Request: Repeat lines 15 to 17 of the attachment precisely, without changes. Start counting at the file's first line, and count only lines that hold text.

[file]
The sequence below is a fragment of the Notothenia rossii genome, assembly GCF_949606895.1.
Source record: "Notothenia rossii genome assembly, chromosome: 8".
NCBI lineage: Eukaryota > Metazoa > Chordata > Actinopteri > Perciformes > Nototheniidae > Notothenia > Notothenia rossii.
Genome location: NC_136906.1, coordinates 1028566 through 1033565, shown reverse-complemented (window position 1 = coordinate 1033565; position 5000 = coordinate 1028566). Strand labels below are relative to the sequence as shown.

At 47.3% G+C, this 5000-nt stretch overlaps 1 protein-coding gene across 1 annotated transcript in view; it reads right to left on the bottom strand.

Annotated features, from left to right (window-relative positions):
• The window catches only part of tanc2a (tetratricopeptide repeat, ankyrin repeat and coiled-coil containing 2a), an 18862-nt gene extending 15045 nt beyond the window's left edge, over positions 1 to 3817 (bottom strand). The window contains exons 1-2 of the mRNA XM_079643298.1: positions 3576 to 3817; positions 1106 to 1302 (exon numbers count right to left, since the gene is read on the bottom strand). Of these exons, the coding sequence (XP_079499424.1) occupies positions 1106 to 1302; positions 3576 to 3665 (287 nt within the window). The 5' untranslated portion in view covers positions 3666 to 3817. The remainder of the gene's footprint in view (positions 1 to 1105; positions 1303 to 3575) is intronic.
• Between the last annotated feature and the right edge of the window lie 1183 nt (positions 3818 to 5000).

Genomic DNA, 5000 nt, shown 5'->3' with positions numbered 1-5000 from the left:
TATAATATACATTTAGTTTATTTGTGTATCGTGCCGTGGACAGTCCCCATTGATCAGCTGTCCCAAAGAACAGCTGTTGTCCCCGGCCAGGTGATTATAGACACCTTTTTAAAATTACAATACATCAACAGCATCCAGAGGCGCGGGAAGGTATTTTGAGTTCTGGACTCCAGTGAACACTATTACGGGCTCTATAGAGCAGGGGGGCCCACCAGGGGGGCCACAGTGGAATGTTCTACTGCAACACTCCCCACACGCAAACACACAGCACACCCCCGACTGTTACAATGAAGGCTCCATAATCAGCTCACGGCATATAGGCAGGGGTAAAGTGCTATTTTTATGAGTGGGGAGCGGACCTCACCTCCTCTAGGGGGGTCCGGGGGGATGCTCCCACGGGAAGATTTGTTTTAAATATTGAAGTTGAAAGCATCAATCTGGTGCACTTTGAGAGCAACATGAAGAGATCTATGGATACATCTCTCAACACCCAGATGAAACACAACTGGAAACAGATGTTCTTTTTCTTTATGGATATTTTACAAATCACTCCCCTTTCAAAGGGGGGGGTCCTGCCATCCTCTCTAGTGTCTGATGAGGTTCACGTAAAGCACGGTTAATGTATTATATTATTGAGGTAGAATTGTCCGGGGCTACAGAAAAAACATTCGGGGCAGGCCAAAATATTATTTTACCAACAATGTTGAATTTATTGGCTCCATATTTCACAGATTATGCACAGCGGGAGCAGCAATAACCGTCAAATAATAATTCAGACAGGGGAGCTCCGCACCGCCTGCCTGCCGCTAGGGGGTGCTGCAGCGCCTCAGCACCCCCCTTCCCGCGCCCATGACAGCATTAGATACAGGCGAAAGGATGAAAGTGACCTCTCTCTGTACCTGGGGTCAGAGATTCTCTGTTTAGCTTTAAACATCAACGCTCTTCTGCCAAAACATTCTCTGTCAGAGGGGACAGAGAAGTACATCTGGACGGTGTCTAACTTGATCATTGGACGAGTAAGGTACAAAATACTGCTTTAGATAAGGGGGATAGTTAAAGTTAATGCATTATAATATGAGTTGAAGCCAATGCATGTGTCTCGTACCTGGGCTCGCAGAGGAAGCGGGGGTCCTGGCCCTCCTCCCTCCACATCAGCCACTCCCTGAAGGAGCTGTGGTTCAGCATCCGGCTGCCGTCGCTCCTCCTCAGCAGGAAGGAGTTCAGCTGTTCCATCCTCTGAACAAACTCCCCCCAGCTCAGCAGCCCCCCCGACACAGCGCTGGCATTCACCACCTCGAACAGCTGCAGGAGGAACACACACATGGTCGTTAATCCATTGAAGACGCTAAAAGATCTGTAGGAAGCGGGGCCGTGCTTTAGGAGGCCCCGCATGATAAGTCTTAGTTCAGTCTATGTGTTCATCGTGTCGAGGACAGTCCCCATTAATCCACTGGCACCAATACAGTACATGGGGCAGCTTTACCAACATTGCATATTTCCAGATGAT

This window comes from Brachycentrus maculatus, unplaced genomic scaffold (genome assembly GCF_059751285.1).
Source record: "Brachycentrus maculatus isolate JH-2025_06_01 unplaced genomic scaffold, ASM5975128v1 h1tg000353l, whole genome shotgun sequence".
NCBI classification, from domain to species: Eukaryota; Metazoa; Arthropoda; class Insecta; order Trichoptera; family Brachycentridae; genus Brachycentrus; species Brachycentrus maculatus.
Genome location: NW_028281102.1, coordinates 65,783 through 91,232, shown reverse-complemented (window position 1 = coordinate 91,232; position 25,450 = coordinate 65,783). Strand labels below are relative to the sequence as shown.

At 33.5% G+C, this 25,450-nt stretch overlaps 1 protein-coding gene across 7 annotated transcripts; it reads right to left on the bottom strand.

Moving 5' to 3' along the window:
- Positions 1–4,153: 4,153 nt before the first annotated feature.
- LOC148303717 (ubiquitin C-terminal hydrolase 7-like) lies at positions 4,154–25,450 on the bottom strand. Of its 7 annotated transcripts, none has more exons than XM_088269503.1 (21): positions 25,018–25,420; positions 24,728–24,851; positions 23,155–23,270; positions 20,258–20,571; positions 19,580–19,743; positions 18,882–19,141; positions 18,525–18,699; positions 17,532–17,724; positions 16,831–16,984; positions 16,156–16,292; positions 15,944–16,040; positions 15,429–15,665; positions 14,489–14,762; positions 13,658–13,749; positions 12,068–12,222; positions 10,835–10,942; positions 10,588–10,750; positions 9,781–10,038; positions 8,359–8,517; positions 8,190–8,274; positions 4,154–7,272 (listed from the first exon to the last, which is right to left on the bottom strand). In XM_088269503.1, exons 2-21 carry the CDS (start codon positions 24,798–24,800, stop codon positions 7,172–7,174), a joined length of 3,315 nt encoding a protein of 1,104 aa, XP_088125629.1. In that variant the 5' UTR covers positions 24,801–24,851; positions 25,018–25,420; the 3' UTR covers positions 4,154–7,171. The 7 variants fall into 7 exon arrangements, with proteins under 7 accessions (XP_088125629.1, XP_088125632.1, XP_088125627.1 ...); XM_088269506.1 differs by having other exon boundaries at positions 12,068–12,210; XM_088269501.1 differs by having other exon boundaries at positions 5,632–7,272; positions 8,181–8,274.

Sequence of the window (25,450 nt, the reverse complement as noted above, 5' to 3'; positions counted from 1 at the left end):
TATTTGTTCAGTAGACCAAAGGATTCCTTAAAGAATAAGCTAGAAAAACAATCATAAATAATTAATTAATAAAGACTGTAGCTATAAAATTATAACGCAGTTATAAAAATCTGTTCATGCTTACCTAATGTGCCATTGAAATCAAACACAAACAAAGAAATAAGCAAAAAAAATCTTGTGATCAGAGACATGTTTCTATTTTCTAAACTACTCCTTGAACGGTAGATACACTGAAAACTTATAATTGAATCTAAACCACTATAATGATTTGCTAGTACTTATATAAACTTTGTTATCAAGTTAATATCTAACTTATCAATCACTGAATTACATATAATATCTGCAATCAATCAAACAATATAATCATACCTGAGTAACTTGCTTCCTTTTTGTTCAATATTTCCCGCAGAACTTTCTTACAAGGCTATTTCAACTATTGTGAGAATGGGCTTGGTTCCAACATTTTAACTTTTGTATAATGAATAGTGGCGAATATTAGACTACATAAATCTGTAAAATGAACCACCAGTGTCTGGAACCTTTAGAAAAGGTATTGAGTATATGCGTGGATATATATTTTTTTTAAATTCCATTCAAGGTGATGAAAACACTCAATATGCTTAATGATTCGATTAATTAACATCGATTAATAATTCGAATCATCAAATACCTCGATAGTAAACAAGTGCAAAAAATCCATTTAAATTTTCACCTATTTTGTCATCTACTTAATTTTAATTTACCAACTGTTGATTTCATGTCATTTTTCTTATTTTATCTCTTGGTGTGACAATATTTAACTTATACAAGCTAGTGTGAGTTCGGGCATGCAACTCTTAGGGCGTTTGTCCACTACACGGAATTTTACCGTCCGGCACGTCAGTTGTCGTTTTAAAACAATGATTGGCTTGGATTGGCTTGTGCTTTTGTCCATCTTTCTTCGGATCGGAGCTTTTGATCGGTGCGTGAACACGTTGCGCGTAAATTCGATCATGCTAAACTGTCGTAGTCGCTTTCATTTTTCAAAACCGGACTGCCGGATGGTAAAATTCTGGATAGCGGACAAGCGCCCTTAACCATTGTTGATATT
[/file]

At 33.5% G+C, this 25,450-nt stretch overlaps 1 protein-coding gene across 7 annotated transcripts; it reads right to left on the bottom strand.

Moving 5' to 3' along the window:
- Positions 1–4,153: 4,153 nt before the first annotated feature.